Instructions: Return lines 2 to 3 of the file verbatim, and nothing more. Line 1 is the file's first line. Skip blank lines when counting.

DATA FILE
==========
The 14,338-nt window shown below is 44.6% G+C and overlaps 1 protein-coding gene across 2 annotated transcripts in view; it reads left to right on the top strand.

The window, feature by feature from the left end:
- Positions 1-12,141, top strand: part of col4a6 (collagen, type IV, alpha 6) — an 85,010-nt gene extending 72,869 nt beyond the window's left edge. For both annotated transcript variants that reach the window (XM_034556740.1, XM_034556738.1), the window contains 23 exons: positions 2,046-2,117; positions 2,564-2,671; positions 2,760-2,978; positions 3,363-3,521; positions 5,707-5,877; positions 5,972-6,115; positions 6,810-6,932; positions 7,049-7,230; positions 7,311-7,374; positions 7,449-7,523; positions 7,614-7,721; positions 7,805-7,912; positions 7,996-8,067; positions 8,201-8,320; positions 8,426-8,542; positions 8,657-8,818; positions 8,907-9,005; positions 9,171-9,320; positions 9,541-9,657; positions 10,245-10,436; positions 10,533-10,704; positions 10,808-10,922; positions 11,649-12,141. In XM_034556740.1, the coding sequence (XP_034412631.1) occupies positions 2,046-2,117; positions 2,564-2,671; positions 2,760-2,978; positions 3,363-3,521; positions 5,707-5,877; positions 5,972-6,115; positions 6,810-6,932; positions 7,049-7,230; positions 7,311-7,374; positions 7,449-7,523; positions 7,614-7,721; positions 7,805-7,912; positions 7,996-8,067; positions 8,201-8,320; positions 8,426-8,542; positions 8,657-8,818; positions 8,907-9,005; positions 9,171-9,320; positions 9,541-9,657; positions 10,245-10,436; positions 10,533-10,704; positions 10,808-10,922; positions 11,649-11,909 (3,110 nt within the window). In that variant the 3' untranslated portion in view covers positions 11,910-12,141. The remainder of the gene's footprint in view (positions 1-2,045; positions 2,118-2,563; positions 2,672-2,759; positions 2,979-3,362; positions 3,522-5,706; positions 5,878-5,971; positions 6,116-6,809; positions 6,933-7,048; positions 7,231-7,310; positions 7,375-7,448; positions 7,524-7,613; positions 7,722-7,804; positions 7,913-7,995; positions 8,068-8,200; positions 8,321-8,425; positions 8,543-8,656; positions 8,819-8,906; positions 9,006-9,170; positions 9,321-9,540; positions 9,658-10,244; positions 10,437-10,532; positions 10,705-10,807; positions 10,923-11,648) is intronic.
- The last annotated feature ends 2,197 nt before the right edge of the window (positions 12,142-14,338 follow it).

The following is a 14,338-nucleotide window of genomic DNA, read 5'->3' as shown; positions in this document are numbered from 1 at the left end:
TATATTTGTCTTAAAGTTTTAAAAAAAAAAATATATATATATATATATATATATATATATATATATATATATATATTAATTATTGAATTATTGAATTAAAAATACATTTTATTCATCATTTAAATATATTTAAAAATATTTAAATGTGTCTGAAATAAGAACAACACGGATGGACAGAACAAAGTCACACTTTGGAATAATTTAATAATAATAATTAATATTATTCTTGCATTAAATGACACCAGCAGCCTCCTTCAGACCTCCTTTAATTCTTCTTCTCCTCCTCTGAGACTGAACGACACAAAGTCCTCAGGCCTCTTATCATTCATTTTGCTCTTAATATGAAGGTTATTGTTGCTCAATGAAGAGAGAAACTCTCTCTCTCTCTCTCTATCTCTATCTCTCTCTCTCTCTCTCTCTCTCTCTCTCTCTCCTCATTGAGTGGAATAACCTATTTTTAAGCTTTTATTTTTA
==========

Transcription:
The window, feature by feature from the left end:
- Positions 1-12,141, top strand: part of col4a6 (collagen, type IV, alpha 6) — an 85,010-nt gene extending 72,869 nt beyond the window's left edge. For both annotated transcript variants that reach the window (XM_034556740.1, XM_034556738.1), the window contains 23 exons: positions 2,046-2,117; positions 2,564-2,671; positions 2,760-2,978; positions 3,363-3,521; positions 5,707-5,877; positions 5,972-6,115; positions 6,810-6,932; positions 7,049-7,230; positions 7,311-7,374; positions 7,449-7,523; positions 7,614-7,721; positions 7,805-7,912; positions 7,996-8,067; positions 8,201-8,320; positions 8,426-8,542; positions 8,657-8,818; positions 8,907-9,005; positions 9,171-9,320; positions 9,541-9,657; positions 10,245-10,436; positions 10,533-10,704; positions 10,808-10,922; positions 11,649-12,141. In XM_034556740.1, the coding sequence (XP_034412631.1) occupies positions 2,046-2,117; positions 2,564-2,671; positions 2,760-2,978; positions 3,363-3,521; positions 5,707-5,877; positions 5,972-6,115; positions 6,810-6,932; positions 7,049-7,230; positions 7,311-7,374; positions 7,449-7,523; positions 7,614-7,721; positions 7,805-7,912; positions 7,996-8,067; positions 8,201-8,320; positions 8,426-8,542; positions 8,657-8,818; positions 8,907-9,005; positions 9,171-9,320; positions 9,541-9,657; positions 10,245-10,436; positions 10,533-10,704; positions 10,808-10,922; positions 11,649-11,909 (3,110 nt within the window). In that variant the 3' untranslated portion in view covers positions 11,910-12,141. The remainder of the gene's footprint in view (positions 1-2,045; positions 2,118-2,563; positions 2,672-2,759; positions 2,979-3,362; positions 3,522-5,706; positions 5,878-5,971; positions 6,116-6,809; positions 6,933-7,048; positions 7,231-7,310; positions 7,375-7,448; positions 7,524-7,613; positions 7,722-7,804; positions 7,913-7,995; positions 8,068-8,200; positions 8,321-8,425; positions 8,543-8,656; positions 8,819-8,906; positions 9,006-9,170; positions 9,321-9,540; positions 9,658-10,244; positions 10,437-10,532; positions 10,705-10,807; positions 10,923-11,648) is intronic.